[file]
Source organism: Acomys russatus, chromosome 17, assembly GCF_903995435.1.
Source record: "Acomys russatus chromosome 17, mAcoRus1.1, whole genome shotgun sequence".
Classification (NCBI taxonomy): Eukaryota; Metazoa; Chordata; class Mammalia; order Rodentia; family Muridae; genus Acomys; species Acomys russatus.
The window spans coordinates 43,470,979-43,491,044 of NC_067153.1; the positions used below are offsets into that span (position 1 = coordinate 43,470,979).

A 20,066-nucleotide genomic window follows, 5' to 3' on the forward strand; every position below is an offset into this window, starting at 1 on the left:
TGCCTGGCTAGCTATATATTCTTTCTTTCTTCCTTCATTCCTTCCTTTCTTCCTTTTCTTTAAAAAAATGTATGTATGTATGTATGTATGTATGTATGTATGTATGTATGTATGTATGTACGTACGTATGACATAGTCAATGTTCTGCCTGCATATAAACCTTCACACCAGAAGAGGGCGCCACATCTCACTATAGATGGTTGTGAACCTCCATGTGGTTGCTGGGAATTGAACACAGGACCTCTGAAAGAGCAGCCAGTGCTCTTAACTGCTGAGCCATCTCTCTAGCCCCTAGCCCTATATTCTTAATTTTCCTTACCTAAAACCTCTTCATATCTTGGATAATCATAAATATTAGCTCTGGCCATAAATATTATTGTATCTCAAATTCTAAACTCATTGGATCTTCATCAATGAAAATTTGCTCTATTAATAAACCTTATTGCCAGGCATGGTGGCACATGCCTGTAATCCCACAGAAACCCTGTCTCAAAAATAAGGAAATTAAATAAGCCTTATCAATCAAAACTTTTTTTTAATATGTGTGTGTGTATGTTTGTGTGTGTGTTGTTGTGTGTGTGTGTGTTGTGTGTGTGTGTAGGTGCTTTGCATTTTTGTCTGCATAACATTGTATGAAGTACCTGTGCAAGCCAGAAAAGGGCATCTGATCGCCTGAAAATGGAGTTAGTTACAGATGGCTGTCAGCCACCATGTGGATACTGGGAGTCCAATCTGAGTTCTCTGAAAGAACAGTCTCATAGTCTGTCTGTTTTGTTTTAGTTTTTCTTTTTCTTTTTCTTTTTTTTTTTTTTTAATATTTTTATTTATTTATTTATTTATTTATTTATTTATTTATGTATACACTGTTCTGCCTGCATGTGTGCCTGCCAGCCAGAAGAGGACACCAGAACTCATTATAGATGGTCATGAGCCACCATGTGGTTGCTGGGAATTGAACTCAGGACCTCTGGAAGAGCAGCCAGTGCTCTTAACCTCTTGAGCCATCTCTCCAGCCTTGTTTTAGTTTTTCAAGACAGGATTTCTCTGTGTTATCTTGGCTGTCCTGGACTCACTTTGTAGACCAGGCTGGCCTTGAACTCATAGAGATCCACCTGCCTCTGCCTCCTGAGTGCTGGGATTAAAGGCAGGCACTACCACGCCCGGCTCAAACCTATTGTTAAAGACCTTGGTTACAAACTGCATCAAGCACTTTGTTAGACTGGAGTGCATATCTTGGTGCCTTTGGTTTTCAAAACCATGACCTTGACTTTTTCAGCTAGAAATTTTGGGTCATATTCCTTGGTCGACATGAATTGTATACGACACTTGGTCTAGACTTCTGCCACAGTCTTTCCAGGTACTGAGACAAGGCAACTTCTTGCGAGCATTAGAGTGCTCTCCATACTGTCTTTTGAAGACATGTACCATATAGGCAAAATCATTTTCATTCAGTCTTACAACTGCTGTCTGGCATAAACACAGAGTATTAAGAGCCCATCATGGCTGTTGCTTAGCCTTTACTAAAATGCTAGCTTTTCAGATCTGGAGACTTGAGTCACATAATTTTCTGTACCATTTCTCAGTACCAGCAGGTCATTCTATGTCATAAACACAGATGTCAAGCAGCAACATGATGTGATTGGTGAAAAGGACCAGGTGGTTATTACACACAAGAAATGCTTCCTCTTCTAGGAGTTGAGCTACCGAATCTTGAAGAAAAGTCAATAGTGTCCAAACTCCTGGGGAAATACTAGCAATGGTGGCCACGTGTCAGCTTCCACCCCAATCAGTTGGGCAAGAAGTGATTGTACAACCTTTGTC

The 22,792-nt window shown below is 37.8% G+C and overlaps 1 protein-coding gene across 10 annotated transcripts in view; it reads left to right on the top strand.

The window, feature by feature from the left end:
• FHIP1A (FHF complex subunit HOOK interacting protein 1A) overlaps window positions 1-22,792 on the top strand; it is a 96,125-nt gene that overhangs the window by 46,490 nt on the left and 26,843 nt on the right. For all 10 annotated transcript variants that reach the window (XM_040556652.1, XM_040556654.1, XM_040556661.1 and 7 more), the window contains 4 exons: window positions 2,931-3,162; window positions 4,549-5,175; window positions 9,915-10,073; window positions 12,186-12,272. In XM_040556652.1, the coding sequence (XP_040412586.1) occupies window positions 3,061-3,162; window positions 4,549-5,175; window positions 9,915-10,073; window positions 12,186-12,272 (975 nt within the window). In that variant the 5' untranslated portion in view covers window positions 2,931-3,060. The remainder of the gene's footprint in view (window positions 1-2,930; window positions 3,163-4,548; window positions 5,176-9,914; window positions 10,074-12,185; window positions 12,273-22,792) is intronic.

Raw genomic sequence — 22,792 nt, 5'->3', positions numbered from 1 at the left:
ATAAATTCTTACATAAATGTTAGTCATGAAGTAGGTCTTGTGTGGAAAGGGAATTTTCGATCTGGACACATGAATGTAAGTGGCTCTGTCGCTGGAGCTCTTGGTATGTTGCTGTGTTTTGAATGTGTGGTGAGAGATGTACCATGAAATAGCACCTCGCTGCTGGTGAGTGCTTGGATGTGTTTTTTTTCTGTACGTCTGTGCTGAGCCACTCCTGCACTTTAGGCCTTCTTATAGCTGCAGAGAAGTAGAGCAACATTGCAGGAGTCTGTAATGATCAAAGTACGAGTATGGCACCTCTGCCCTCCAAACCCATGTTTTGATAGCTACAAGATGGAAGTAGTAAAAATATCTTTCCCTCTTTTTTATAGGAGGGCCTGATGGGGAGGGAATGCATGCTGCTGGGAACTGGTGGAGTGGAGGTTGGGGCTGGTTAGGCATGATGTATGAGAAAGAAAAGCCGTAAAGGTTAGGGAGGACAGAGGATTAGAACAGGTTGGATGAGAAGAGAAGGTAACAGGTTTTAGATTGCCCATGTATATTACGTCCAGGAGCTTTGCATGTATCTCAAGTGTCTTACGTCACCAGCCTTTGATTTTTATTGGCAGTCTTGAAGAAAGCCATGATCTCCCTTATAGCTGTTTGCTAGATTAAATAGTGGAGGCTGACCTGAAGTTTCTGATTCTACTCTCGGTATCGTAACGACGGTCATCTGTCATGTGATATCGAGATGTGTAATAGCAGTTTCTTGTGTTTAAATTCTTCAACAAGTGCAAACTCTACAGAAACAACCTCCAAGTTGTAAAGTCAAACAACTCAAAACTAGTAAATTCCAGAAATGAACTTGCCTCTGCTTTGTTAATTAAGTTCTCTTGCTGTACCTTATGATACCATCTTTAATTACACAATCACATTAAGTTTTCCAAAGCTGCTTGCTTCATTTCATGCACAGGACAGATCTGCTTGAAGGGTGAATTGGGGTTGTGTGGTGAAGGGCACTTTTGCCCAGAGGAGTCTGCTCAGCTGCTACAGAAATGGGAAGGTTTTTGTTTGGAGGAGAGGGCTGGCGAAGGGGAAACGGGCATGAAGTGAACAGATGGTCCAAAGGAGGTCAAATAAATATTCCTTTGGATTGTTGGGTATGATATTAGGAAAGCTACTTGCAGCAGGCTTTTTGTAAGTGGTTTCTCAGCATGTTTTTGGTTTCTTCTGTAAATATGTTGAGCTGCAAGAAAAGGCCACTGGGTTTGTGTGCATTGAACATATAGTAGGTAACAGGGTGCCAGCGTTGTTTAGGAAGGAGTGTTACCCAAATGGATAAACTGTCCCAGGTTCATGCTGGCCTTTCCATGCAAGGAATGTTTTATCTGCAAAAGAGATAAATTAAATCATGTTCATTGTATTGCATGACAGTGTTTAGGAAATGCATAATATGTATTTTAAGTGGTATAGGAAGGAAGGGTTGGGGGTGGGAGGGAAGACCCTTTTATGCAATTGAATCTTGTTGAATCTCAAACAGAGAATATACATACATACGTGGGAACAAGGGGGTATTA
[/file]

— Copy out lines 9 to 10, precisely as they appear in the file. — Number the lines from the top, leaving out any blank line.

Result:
• FHIP1A (FHF complex subunit HOOK interacting protein 1A) overlaps window positions 1-22,792 on the top strand; it is a 96,125-nt gene that overhangs the window by 46,490 nt on the left and 26,843 nt on the right. For all 10 annotated transcript variants that reach the window (XM_040556652.1, XM_040556654.1, XM_040556661.1 and 7 more), the window contains 4 exons: window positions 2,931-3,162; window positions 4,549-5,175; window positions 9,915-10,073; window positions 12,186-12,272. In XM_040556652.1, the coding sequence (XP_040412586.1) occupies window positions 3,061-3,162; window positions 4,549-5,175; window positions 9,915-10,073; window positions 12,186-12,272 (975 nt within the window). In that variant the 5' untranslated portion in view covers window positions 2,931-3,060. The remainder of the gene's footprint in view (window positions 1-2,930; window positions 3,163-4,548; window positions 5,176-9,914; window positions 10,074-12,185; window positions 12,273-22,792) is intronic.

Raw genomic sequence — 22,792 nt, 5'->3', positions numbered from 1 at the left: